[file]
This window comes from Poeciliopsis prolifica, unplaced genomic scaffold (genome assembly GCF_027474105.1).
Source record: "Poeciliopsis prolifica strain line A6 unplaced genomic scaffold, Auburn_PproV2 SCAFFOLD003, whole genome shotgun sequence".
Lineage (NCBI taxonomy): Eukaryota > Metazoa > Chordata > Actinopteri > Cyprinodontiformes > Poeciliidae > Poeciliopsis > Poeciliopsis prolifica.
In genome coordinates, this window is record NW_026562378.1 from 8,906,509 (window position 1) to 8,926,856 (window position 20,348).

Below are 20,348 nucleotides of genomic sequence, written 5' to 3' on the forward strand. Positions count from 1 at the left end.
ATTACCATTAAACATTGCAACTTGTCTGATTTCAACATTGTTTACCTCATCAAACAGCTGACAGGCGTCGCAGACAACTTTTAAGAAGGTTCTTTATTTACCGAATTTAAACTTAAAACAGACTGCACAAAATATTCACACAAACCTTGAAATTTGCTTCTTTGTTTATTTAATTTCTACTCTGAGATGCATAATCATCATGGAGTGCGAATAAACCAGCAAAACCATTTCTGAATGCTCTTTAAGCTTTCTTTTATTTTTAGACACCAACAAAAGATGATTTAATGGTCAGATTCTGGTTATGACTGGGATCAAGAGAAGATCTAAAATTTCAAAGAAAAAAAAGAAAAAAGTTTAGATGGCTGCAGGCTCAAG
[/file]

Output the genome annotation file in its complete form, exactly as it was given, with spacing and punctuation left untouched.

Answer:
This window comes from Poeciliopsis prolifica, unplaced genomic scaffold (genome assembly GCF_027474105.1).
Source record: "Poeciliopsis prolifica strain line A6 unplaced genomic scaffold, Auburn_PproV2 SCAFFOLD003, whole genome shotgun sequence".
Lineage (NCBI taxonomy): Eukaryota > Metazoa > Chordata > Actinopteri > Cyprinodontiformes > Poeciliidae > Poeciliopsis > Poeciliopsis prolifica.
In genome coordinates, this window is record NW_026562378.1 from 8,906,509 (window position 1) to 8,926,856 (window position 20,348).

Below are 20,348 nucleotides of genomic sequence, written 5' to 3' on the forward strand. Positions count from 1 at the left end.
ATTACCATTAAACATTGCAACTTGTCTGATTTCAACATTGTTTACCTCATCAAACAGCTGACAGGCGTCGCAGACAACTTTTAAGAAGGTTCTTTATTTACCGAATTTAAACTTAAAACAGACTGCACAAAATATTCACACAAACCTTGAAATTTGCTTCTTTGTTTATTTAATTTCTACTCTGAGATGCATAATCATCATGGAGTGCGAATAAACCAGCAAAACCATTTCTGAATGCTCTTTAAGCTTTCTTTTATTTTTAGACACCAACAAAAGATGATTTAATGGTCAGATTCTGGTTATGACTGGGATCAAGAGAAGATCTAAAATTTCAAAGAAAAAAAAGAAAAAAGTTTAGATGGCTGCAGGCTCAAG